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Hunt ban will mean death for hounds

AT LEAST 17,000 hounds would have to be destroyed if a ban on hunting came into effect, hunt organisations have estimated. The horse market, which is underpinned by demand for hunters, would also collapse.

Hunt supporters criticised MPs who portrayed themselves as animal welfare enthusiasts for their apparent willingness to pass sentence on so many dogs. Breeders dismissed the notion that more than a handful could be rehoused, as their pack-animal instincts and need for exercise make them unsuitable pets. Hounds last five or six seasons before they are put down.

Oliver Hill, the joint master of hounds for the United Pack in Shropshire, has bred and hunted foxhounds for 25 years. At present he and his wife Lindsay keep 81 dogs at their kennels in Bishop’s Castle, Shropshire, all of which would have to be destroyed if a ban were enforced.

They would also lose the tied farmhouse where they live with their two young children because it is owned by the hunt.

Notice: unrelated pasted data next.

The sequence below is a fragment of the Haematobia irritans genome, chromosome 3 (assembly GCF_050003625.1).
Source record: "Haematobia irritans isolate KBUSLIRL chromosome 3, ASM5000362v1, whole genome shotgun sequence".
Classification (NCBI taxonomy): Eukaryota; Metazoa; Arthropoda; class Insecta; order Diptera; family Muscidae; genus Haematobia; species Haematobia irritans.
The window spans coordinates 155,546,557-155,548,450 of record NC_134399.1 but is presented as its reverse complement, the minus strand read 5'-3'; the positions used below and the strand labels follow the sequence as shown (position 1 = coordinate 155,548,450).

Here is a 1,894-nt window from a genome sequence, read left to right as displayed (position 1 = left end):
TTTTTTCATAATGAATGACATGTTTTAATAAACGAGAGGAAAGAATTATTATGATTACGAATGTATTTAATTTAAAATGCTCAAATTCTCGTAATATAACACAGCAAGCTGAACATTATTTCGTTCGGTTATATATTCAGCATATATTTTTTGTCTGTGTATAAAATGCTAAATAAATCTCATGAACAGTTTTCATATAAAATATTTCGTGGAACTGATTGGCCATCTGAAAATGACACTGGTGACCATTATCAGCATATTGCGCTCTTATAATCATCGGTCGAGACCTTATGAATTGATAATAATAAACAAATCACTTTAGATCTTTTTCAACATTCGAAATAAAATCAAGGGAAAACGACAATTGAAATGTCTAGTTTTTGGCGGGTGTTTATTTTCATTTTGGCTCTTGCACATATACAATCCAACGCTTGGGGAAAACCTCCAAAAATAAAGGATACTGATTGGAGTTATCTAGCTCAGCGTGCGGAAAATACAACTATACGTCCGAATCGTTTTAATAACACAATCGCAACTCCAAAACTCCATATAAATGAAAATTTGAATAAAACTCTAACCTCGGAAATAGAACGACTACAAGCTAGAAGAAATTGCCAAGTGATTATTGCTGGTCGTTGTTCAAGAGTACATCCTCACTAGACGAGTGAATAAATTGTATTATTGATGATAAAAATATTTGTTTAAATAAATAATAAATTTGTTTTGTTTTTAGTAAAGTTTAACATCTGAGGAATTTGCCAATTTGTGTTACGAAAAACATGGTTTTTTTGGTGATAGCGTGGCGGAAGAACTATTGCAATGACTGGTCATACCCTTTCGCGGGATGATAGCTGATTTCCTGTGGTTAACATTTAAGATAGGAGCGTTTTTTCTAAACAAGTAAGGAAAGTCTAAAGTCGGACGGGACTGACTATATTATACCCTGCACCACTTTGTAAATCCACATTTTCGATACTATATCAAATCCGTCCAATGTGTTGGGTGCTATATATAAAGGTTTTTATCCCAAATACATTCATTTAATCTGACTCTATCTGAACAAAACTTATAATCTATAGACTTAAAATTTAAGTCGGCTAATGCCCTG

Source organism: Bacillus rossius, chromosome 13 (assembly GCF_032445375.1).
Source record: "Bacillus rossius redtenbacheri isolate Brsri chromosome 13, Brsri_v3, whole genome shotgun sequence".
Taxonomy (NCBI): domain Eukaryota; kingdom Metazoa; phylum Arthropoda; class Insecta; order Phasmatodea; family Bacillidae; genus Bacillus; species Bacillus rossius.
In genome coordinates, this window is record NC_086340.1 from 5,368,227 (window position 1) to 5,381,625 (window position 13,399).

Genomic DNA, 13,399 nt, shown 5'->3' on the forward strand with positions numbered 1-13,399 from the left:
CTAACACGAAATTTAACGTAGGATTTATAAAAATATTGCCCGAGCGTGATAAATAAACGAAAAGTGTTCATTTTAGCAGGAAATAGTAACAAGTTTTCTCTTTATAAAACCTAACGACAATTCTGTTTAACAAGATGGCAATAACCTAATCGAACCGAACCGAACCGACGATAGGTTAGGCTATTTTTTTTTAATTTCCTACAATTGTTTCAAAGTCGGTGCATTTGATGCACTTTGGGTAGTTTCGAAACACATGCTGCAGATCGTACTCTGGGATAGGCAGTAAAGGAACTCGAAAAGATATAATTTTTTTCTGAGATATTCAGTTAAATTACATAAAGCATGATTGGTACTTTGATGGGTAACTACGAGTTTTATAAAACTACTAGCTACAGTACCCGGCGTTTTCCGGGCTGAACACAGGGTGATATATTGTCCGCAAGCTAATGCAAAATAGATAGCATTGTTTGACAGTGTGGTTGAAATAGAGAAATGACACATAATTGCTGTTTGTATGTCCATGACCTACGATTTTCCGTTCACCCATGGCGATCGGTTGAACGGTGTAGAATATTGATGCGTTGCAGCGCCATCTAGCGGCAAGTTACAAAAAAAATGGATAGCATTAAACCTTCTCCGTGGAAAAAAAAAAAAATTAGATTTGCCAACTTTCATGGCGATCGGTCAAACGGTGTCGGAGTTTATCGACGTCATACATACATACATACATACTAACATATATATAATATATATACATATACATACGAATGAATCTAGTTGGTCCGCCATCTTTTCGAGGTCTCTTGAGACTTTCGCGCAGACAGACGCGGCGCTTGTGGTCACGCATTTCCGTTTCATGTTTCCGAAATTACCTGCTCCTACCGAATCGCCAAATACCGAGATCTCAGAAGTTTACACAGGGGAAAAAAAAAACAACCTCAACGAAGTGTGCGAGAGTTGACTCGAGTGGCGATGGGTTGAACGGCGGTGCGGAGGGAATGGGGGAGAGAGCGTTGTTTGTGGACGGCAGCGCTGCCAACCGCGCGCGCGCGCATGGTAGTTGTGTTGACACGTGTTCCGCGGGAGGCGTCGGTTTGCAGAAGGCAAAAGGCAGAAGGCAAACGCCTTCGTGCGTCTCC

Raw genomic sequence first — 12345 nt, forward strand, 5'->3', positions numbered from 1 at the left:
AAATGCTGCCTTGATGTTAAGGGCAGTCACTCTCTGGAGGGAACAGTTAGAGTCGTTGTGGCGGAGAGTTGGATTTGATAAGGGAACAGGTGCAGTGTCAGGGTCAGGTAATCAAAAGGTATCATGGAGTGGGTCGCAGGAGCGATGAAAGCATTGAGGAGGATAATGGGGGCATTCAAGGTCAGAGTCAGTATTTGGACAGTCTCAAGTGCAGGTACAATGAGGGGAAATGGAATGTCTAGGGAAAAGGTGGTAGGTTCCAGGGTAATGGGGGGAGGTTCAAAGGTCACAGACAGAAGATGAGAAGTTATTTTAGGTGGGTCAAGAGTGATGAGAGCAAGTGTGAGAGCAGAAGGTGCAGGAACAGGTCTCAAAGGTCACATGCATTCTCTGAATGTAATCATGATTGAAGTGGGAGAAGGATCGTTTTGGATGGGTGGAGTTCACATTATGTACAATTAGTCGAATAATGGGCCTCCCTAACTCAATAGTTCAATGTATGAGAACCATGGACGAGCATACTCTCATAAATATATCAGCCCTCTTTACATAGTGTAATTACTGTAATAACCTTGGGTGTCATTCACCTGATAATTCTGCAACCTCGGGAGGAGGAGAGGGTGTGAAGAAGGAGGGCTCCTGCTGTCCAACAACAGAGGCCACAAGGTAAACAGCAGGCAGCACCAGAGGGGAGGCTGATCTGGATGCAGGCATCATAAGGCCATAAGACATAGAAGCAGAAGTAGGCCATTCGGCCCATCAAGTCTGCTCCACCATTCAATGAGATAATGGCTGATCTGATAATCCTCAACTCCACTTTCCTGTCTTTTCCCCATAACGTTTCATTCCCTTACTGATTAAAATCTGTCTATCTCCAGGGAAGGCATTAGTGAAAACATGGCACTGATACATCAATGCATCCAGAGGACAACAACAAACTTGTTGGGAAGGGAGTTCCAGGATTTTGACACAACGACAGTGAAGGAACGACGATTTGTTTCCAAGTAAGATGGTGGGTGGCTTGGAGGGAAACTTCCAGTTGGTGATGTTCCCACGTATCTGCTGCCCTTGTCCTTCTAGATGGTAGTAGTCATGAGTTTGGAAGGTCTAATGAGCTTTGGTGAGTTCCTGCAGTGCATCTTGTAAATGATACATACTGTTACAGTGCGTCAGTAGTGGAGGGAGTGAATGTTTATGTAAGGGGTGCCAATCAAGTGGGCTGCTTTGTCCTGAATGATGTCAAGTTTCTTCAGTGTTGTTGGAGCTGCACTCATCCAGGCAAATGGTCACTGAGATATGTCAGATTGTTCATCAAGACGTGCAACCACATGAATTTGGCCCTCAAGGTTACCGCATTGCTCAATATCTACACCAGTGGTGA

Mrs Hill said: "The prospect of a ban has been like a shadow hanging over us. If it came to it, my husband would put the dogs down himself, but it would almost be like asking him to shoot his own children. I couldn’t guarantee he wouldn’t save the last bullet for himself."

A ban could also trigger the collapse of the horse market. If a horse does not make it as a competition horse or eventer, it can currently be sold for £9,000 to £10,000 as a hunter.

The British Equestrian Trades’ Association estimates that in the four years after a ban, the industry would lose £50 million in turnover. Claire Williams, its chief executive, said: "This would have a serious impact on saddlers, feed merchants, vets and livery yards."